Think about your answers to the following questions:
1. Have you ever ordered a menu item from your favorite fast food restaurant only to find that the food you were actually served looks nothing like the picture?
2. Have you ever walked up on a person of the opposite gender that you were interested in only to be IMMEDIATELY uninterested once (1) you got a good look at them or (2) they started talking?
3. Have you ever purchased a car because it looked “baller”, but once you started to drive the car you found out that it was a “not-at-all-er”?
Musical concepts apply in our everyday life more often than we think. The three questions that you just read are the everyday life examples that I apply to songs that have elaborate introductions yet those introductions are NOT an indicator of what the song will actually be. You’ve all heard those songs. In fact, the conversation in mind might go a little something like this:
“Wow… I LOVE the intro to this song…”
“…sounds like the singer is about to start…”
“…wait, did the music just switch up?…”
“…this is not where I thought this song was going…”
“…I’m changing the station/turning on the CD player/turning on the iSomething…”
Does that stream of consciousness sound familiar to you? When I took jazz composition in college, one of the things that my professor said about the introductions to a piece of music is that it has to be related to what’s actually happening in the song. Otherwise, it’s not really an introduction.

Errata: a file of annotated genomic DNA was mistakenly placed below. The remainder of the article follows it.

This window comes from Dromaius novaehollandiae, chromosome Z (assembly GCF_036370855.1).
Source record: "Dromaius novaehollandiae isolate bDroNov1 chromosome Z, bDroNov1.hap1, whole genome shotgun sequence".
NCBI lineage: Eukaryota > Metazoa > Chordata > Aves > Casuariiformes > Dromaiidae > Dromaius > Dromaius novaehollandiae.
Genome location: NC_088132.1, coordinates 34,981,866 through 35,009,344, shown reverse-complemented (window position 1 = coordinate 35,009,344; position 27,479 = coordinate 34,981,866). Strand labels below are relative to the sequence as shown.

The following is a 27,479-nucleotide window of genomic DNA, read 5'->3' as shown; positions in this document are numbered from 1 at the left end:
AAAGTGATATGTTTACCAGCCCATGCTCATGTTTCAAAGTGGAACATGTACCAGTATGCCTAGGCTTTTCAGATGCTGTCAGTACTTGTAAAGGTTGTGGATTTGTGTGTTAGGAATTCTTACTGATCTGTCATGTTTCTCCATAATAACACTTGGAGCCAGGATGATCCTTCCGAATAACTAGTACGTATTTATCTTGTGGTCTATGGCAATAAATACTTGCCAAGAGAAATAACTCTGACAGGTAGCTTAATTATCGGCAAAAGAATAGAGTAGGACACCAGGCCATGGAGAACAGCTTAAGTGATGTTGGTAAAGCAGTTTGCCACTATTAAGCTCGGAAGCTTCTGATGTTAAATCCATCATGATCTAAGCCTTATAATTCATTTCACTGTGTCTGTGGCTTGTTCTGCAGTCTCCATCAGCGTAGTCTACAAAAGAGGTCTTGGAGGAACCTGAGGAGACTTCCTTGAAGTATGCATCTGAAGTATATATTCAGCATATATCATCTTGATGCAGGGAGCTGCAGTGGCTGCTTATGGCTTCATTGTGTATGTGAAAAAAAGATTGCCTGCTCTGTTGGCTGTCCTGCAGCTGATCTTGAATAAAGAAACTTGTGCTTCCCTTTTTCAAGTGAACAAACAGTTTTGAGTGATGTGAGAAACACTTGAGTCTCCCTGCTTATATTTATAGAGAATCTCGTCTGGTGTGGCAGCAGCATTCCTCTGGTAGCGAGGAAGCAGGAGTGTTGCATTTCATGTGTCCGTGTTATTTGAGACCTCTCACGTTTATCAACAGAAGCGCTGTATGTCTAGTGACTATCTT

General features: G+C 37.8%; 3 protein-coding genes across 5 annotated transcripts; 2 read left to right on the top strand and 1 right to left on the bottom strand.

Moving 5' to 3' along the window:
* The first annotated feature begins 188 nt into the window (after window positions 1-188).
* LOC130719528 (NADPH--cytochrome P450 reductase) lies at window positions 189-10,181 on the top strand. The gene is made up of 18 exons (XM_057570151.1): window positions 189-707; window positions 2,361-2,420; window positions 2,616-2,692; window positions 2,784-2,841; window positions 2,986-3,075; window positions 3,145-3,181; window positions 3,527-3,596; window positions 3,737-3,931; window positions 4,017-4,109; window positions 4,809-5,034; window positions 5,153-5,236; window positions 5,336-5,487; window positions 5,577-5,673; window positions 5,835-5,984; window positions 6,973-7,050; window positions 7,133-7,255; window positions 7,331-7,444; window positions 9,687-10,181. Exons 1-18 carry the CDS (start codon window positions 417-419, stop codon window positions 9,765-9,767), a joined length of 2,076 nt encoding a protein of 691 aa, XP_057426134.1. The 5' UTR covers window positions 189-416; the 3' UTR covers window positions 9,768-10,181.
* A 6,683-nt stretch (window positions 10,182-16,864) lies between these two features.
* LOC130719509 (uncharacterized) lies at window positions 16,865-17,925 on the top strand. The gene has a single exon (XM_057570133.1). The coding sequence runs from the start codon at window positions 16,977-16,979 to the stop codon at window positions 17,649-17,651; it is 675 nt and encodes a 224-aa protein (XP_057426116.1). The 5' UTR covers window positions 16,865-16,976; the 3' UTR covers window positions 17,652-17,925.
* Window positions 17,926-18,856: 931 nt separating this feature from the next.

That’s like if I shake your hand… say to you “Hello. My name is Thomas”… and my name tag says “Bill”.
You see. Not a real introduction. Therefore, to all of my songwriters out there in Blogland, I encourage you to make sure your intro’s match your actual song giving you musical consistency throughout your entire piece. Think of it like this: an introduction is nothing more than you musically letting the listener KNOW what they’re about to get into for the next 5-6 minutes. As a result, that 30 second intro is crucial. How crucial?…
A solid intro indicates a solid song.
A weak intro indicates a weak song.
A weak intro to a solid song indicates an incomplete song.
A solid intro to a weak song indicates a LIE!
(please don’t lie… it’s so unbecoming)